Month: April 2014

Until I finish with edits and have time again to blog…

… my dead Romanian ancestors will handle blog responsibilities on my behalf.


They’re very friendly dead Romanians. Perhaps, if you ask nicely, they’ll blog about their appearance on Romania’s Got Talent.


Still learning life lessons

I had the pleasure of spending last night in NYC at the launch of Jenny Milchman’s second book, Ruin Falls. Commenting recently about her first book, Cover of Snow, I said, Jenny’s book is a testament to what can happen when talent and hard work coalesce. Any time I speak to Jenny, I am reminded of a couple of life lessons that are critical for writers (and probably for everyone else as well).

You see, when Jenny’s first book was published by Random House in 2013, it was hardly her first attempt. It took Jenny eight books, thirteen years and countless rejections before Cover of Snow was acquired by Random House. Most of us would have grown impatient. Many of us would have taken a shortcut. Certainly in the current world of publishing, there are an endless array of publishing options that bypass the gatekeepers and eliminate the wait. And they truly are viable options. But I have said before that too many people self-publish for the wrong reason. I have suggested that it is essential for an aspiring author to understand his/her publishing goals before heading down a particular path to publication.

My fourth book, Death and White Diamonds, will be published by Intrigue Publishing and is scheduled for release in January 2015. Recently, I have found myself growing impatient with the process. I am reminded today that patience is a virtue and though I have suggested elsewhere that it must be someone else’s virtue, today I am looking forward to enjoying every bit of the process leading up to the book release.

Which brings me nicely to the second life lesson. Getting a book published is fun. It is an event to be celebrated. And Jenny was determined to celebrate it with her readers. When Cover of Snow was released, Jenny packed her husband and two children into their car and set out on the road. They spent the next seven months on the road, visiting hundreds of book stores, libraries and any place else where readers congregate.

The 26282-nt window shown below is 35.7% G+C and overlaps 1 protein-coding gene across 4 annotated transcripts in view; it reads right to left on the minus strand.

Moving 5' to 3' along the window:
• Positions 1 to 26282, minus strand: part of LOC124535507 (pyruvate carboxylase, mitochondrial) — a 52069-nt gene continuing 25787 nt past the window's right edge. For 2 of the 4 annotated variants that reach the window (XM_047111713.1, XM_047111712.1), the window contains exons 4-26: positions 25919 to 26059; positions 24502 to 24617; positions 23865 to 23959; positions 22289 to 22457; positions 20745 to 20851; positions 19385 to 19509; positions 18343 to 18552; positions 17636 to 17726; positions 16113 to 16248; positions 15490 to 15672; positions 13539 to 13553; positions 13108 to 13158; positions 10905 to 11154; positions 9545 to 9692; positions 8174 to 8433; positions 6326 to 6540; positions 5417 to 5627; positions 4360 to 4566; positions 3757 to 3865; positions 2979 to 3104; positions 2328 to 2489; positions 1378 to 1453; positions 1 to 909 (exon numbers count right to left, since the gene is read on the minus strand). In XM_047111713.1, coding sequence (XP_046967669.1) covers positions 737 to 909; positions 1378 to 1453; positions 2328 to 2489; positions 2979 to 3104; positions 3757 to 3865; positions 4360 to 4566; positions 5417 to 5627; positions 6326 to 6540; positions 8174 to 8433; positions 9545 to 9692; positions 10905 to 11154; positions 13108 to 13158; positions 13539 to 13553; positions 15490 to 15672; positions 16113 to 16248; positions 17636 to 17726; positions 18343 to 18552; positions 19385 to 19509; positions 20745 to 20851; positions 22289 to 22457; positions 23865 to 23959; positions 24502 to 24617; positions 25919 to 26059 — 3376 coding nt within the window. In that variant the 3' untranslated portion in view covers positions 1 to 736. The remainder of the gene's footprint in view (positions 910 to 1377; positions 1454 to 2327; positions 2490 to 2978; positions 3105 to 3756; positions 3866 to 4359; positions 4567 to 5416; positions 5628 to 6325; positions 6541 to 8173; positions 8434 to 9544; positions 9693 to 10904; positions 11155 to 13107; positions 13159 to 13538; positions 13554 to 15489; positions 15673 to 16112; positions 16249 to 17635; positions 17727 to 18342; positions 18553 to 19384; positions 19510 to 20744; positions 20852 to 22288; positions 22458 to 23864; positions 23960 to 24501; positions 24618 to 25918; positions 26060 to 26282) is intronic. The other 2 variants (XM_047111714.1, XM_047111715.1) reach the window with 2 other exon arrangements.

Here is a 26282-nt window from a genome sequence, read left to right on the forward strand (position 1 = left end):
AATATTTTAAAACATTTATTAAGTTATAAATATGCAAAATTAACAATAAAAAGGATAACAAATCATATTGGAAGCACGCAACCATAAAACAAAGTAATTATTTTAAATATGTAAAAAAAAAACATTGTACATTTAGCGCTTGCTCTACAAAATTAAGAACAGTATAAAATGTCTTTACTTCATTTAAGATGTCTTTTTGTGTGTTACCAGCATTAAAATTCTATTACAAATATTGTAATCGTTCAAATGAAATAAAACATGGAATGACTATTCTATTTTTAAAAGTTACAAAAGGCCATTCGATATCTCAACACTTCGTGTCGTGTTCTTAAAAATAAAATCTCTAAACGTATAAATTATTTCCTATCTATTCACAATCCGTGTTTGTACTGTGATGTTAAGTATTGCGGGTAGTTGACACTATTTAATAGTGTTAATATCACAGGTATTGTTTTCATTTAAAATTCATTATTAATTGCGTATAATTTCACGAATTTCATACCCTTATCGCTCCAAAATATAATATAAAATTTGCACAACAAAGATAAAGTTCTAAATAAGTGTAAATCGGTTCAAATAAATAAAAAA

I can’t spend seven months on the road; I can’t live or work remotely for an extended period like that. But I can damn sure celebrate my book with my readers and I am already thinking about times, places and ways of doing that. And since the book won’t be released until January, I have plenty of time to figure it out.

In the meantime, if you’re not familiar with Jenny Milchman, pick up a copy of Cover of Snow and/or Ruin Falls. Settle into a comfy chair and enjoy the read.

And if you’re in the area, this Saturday, April 26, I’ll be reading an excerpt from Death and White Diamonds at the Rosemont College Book Festival.

I’d like that in triplicate

Kukla, Fran and Ollie
Bacon, lettuce and tomato
Larry, Moe and Curly
Manny, Moe and Jack
The good, the bad and the ugly
Sex, drugs and rock-and-roll
Crosby, Stills and Nash
Emerson, Lake and Palmer
Huey, Dewey and Louie
Wynken, Blynken and Nod
Id, ego and superego
Life, liberty and the pursuit of happiness
Peter, Paul and Mary
Athos, Porthos and Aramis
Duty, honor and country
Faith, hope and charity
Planes, trains and automobiles
Hear no evil, speak no evil, see no evil
The Nina, the Pinta and the Santa Maria
Reading, writing and ‘rithmetic
Me, myself and I
Up, up and away
A priest, a rabbi and a minister (walk into a bar)

Things that go together

Lucy and Ethel
Tea and crumpets
Cowboys and Indians
The lime and the coconut
M and M’s
Flo and Eddie
Beany and Cecil
Me and Bobbie McGhee
Cookies and milk
Boardwalk and Park Place
Chang and Eng
Mad dogs and Englishmen